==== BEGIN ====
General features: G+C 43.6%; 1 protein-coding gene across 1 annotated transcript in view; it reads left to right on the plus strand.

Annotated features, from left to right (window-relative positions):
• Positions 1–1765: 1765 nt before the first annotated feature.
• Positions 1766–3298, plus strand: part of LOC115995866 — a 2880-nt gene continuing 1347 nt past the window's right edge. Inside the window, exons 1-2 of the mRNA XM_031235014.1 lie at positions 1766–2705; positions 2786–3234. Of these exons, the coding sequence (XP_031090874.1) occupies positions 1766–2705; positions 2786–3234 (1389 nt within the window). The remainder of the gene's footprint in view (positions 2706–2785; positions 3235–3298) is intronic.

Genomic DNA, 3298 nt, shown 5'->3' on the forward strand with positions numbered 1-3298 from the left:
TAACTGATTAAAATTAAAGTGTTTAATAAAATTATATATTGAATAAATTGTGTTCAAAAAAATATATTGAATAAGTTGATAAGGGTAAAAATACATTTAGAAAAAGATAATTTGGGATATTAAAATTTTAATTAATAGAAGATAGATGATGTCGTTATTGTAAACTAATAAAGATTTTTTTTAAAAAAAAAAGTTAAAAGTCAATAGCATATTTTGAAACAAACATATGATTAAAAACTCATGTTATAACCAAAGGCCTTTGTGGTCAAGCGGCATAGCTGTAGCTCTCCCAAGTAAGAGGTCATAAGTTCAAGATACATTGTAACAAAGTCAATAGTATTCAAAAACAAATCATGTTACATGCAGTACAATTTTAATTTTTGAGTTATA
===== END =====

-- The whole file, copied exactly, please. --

General features: G+C 43.6%; 1 protein-coding gene across 1 annotated transcript in view; it reads left to right on the plus strand.

Annotated features, from left to right (window-relative positions):
• Positions 1–1765: 1765 nt before the first annotated feature.
• Positions 1766–3298, plus strand: part of LOC115995866 — a 2880-nt gene continuing 1347 nt past the window's right edge. Inside the window, exons 1-2 of the mRNA XM_031235014.1 lie at positions 1766–2705; positions 2786–3234. Of these exons, the coding sequence (XP_031090874.1) occupies positions 1766–2705; positions 2786–3234 (1389 nt within the window). The remainder of the gene's footprint in view (positions 2706–2785; positions 3235–3298) is intronic.

Genomic DNA, 3298 nt, shown 5'->3' on the forward strand with positions numbered 1-3298 from the left:
TAACTGATTAAAATTAAAGTGTTTAATAAAATTATATATTGAATAAATTGTGTTCAAAAAAATATATTGAATAAGTTGATAAGGGTAAAAATACATTTAGAAAAAGATAATTTGGGATATTAAAATTTTAATTAATAGAAGATAGATGATGTCGTTATTGTAAACTAATAAAGATTTTTTTTAAAAAAAAAAGTTAAAAGTCAATAGCATATTTTGAAACAAACATATGATTAAAAACTCATGTTATAACCAAAGGCCTTTGTGGTCAAGCGGCATAGCTGTAGCTCTCCCAAGTAAGAGGTCATAAGTTCAAGATACATTGTAACAAAGTCAATAGTATTCAAAAACAAATCATGTTACATGCAGTACAATTTTAATTTTTGAGTTATA